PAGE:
Controversial unionist John Setka poached more than 200 members from a rival section of his own union and the court fight over them is highlighting divisions in the organisation's ranks.
Construction Forestry Maritime Mining and Energy Union national secretary Michael O’Connor wants to stop Mr Setka and 29 other officials from taking members who are glaziers, cabinet makers and flooring installers.
Since August last year, there had been 219 resignations from Mr O’Connor’s manufacturing branch who moved to the construction branch, barrister Herman Borenstein QC told the Federal Court in Melbourne on Wednesday.
“Steps were taken by the construction branch to have members of the manufacturing division resign their membership of that division and then join the construction branch,” he said.
This was in breach of the national union’s rules about the allocation of members, Mr Borenstein said.
While there were no specific references to the specific occupations in the union rules, it did not mean they fell under the construction division, the lawyer argued.
”That’s like saying because a GP is a doctor he’s also a heart surgeon,” he said.
Delegates from the construction division had also made enterprise agreements on behalf of manufacturing workers, the court was told.
Mr O’Connor wants the members and their union dues to be returned to the manufacturing division.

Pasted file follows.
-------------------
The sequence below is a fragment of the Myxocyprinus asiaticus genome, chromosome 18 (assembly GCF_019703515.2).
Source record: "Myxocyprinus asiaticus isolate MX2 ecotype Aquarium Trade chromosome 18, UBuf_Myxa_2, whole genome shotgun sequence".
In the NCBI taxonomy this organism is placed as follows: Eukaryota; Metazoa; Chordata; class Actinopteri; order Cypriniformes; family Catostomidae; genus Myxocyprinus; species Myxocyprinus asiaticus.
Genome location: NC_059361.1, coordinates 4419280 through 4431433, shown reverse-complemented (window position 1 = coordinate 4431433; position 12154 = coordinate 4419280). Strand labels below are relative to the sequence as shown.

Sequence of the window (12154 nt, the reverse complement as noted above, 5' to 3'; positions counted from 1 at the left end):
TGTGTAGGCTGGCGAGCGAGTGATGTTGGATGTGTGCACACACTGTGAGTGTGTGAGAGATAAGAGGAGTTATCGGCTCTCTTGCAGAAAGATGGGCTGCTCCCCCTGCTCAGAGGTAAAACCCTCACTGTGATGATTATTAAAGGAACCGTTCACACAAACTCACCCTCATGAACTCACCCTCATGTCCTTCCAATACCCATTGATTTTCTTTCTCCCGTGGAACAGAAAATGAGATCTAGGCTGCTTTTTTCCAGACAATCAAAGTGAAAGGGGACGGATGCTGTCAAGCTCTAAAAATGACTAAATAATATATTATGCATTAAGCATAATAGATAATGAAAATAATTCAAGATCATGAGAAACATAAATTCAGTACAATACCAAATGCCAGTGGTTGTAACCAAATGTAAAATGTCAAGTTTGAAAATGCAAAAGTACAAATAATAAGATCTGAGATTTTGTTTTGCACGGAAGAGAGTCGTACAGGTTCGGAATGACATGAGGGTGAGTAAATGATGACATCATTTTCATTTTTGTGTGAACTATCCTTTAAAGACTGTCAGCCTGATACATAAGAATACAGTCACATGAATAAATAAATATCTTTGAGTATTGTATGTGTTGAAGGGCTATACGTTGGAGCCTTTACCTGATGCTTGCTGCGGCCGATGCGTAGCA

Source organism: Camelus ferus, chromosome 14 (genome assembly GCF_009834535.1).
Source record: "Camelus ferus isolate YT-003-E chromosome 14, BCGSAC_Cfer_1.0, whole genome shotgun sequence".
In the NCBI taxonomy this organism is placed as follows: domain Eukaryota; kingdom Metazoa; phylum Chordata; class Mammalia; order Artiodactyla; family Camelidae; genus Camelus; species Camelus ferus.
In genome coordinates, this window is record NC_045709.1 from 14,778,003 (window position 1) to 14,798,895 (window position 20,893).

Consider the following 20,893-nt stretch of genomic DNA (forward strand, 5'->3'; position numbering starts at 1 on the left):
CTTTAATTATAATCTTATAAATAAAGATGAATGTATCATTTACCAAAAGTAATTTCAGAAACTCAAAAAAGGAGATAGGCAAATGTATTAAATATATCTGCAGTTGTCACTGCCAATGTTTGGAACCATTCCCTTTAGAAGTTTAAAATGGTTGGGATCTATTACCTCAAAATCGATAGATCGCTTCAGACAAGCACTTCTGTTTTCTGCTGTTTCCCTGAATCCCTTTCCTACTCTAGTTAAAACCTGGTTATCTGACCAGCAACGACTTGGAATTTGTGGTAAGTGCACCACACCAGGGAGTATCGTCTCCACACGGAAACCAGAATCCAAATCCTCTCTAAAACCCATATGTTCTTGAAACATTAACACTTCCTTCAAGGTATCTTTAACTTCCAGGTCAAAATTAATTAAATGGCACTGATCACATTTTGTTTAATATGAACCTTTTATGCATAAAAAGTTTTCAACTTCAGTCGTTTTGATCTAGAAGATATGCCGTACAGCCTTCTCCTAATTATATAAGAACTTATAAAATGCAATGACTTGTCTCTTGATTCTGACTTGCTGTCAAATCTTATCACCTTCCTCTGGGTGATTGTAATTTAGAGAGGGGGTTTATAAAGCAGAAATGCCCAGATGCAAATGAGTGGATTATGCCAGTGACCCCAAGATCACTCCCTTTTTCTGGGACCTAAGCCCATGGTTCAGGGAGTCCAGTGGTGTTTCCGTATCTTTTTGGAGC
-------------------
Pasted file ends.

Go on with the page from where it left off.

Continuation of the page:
The national secretary was quizzed by Mr Setka’s lawyer, Craig Dowling SC, about how he voted for proposed rule changes that went as far back as 1993.
The CFMMEU boss “assumed” he would have voted on the changes but did not remember whether he was in favour of them or not.
“It’s disappointing the applicant didn’t attempt to resolve it through the organisation,” Mr Dowling earlier told the court about the proceedings.
The latest escalation within the powerful union comes after Mr Setka was forced out of the Labor Party in August last year following comments about family violence campaigner Rosie Batty.
He also pleaded guilty to harassing his wife but controversially kept his union position.
In September, CFMMEU national and mining and energy division president Tony Maher received support for a motion condemning Mr Setka’s “unprincipled actions” in stealing members from other divisions.
Mr Maher said at the time the union would not tolerate “breaches of rules and the principle of divisional autonomy”.
The hearing before Justice David O’Callaghan continues on Thursday.